There are many eye conditions and diseases that could affect your eyesight and may result in irreversible damage if not treated properly or promptly. If you or someone in your family has questions about eye health, please contact Morris Avenue Eyecare for a comprehensive eye examination.
A cataract is a clouding of the eye’s normally clear lens, which leads to a progressive blurring or dimming of vision and sensitivity to glare and reflections. For people who have cataracts, seeing through cloudy lenses is a bit like looking through a frosty or foggy window. It is the world’s leading cause of blindness. A cataract starts out small and initially has little or no affect on vision. As the cataract progresses, it becomes harder to read and perform normal tasks. In the early stages of cataracts, your doctor may recommend stronger eyeglasses and adjusting your lighting to reduce glare. When cataracts begin to disrupt your daily life, Dr. Wells recommends cataract-removal surgery, which is one of the most frequent and successful procedures done in the U.S.
The National Eye Institute urges everyone with diabetes to have a comprehensive dilated eye examine at least once a year. If you have diabetic retinopathy or a high hemoglobin A1C, you may need an eye exam every 3-6 months. Patients with proliferative retinopathy can reduce their risk of blindness by 95 percent with timely treatment and appropriate follow-up care. A major study has shown that better control of blood sugar levels slows the onset and progression of diabetic retinopathy. Better control also reduces the need for sight-saving laser surgery
Glaucoma “the silent thief of vision” is a group of diseases that can damage the eye’s optic nerve and result in vision loss and blindness. It is one of the main causes of blindness in the United States. Certain groups have a higher risk of developing glaucoma. These groups include African Americans over age 40, Hispanic Americans over age 60 and people with a family history of the disease. Glaucoma can damage your vision so gradually that you may not notice any loss of vision until the disease is at an advanced stage. The most common
type of glaucoma, primary open-angle glaucoma, has no noticeable signs or symptoms except gradual vision loss. Early diagnosis and treatment can minimize or prevent optic nerve damage and limit glaucoma-related vision loss. It is important to get your eyes examined annually, and Dr. Wells measures your intraocular pressure at each visit to screen for glaucoma.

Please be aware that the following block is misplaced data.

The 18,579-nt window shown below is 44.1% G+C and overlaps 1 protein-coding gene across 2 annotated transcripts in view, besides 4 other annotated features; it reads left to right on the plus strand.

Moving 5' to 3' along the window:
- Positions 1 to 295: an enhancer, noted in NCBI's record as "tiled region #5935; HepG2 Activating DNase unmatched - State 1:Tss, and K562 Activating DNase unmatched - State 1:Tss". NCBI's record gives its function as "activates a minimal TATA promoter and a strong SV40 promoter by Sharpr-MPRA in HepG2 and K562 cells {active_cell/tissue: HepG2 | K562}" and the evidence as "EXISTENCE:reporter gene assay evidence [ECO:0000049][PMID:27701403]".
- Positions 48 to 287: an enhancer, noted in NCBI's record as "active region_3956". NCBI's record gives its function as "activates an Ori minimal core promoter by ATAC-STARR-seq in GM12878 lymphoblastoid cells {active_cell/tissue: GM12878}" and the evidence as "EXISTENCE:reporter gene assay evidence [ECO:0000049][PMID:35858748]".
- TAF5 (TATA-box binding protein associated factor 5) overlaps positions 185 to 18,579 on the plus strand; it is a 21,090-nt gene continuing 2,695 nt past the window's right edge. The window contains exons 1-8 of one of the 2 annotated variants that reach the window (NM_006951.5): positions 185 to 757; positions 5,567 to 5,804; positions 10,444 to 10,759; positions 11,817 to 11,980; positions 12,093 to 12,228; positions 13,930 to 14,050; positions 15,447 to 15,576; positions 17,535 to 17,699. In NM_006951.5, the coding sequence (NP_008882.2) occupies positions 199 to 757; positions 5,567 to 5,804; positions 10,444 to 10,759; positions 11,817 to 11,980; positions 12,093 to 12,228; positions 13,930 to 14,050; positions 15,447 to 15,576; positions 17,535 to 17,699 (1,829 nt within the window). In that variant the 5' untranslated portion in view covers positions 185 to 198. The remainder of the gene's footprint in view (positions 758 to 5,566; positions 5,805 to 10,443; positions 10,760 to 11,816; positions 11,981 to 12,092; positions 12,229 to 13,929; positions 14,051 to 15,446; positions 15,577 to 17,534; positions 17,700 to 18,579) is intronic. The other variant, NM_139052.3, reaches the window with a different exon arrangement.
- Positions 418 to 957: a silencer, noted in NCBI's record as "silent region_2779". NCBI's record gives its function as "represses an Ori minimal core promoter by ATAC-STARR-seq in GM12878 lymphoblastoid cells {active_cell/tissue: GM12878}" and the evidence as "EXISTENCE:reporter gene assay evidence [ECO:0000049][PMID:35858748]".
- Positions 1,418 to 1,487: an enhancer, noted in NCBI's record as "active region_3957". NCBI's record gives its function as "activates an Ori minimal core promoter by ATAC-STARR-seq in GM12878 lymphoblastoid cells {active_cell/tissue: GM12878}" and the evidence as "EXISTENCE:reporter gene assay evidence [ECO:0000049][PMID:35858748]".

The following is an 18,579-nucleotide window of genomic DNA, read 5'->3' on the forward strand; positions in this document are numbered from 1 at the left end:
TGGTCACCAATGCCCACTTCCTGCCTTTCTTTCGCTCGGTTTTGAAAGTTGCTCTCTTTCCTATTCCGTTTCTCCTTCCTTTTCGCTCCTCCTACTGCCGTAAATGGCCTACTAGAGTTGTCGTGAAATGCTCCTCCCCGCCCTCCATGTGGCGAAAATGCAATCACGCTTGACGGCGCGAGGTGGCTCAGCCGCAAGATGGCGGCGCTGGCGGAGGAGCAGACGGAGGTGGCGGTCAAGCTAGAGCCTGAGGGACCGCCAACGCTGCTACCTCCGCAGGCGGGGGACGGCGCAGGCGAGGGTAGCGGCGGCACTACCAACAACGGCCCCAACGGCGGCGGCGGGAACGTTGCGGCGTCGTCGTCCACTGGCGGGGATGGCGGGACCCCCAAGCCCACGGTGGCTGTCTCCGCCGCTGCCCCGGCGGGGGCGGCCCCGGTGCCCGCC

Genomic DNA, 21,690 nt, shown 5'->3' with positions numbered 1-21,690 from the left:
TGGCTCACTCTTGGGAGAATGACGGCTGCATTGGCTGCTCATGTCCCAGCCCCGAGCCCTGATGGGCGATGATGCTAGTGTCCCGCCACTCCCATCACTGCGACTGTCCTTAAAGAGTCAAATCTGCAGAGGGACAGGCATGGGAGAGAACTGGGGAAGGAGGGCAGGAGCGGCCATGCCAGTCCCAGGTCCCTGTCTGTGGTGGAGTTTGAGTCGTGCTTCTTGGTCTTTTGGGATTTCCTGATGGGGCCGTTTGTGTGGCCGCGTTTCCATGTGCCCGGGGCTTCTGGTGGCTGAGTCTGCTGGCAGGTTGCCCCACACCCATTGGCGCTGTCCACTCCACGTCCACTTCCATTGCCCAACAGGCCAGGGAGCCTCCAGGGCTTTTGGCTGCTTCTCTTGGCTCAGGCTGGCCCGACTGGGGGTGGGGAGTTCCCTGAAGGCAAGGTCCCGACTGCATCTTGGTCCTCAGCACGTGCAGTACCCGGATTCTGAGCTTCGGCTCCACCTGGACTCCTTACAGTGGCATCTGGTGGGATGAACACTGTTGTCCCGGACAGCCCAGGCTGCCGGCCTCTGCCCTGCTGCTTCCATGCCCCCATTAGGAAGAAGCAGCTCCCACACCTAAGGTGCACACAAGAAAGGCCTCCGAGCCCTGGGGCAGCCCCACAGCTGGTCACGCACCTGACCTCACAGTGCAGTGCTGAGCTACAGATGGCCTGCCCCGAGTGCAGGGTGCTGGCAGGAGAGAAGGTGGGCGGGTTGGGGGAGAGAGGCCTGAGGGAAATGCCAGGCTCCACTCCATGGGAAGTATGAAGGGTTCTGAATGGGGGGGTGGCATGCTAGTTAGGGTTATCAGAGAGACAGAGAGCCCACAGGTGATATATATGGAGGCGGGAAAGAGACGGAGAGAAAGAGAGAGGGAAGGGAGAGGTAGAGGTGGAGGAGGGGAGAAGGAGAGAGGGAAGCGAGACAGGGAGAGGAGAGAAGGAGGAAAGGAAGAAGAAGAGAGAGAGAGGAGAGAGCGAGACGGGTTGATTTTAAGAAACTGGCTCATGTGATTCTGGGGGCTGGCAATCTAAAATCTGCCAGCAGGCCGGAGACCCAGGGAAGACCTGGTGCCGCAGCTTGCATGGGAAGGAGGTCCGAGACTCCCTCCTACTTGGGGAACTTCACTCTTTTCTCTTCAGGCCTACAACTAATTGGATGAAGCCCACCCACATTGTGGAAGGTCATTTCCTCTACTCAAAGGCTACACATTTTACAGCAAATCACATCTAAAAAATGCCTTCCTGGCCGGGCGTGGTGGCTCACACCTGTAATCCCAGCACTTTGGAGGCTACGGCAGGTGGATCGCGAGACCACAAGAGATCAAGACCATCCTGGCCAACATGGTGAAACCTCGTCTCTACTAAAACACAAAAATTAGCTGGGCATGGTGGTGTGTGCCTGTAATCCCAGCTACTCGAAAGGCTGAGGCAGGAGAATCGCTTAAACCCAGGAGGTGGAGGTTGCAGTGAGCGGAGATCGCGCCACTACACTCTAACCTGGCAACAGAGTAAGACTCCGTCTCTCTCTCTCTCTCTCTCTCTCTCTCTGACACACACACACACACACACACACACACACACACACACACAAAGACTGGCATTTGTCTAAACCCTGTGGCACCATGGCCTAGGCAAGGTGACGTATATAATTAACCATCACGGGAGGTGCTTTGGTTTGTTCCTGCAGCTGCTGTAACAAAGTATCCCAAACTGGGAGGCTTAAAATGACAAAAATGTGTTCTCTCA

Conjunctivitis (Pink Eye)
Conjunctivitis is the inflammation or infection of the transparent membrane that lines your eyelid and eyeball. It’s characterized by redness and a gritty sensation in your eye, along with itching and watery eyes. Often a discharge forms a crust on your eyelashes during the night. Conjunctivitis is c
aused by bacteria, viruses, allergens, and other irritants like smoke and dust. Viral pink eye is highly contagious.
Dry eye syndrome refers to a breakdown in the quantity or quality of tears that moisten, cleanse, and protect the eyes. This is significant because, with each blink, tears protect the surface of the eye, washing away dust and microorganisms. When this protective coating dries up, the eyes may feel “gritty” or burn; they can be more sensitive
to light or look red. In extreme cases, vision can be blurred. Proper medical care will not only increase your comfort, it will also protect your eyes. If you suspect you have dry eyes, Dr. Wells can perform a series of tests to diagnose it.
Age-related macular degeneration (AMD) is a disease associated with aging that gradually destroys sharp, central vision. Central vision is needed for seeing objects clearly and for common daily tasks such as reading, driving, and recognizing faces. In most cases, reversing damage caused by AMD is not possible, but suppleme
nts, protection from sunlight, eating a balanced diet, and quitting smoking can reduce the risk and progression of macular degeneration. For eye supplement suggestions, please call Morris Avenue Eyecare.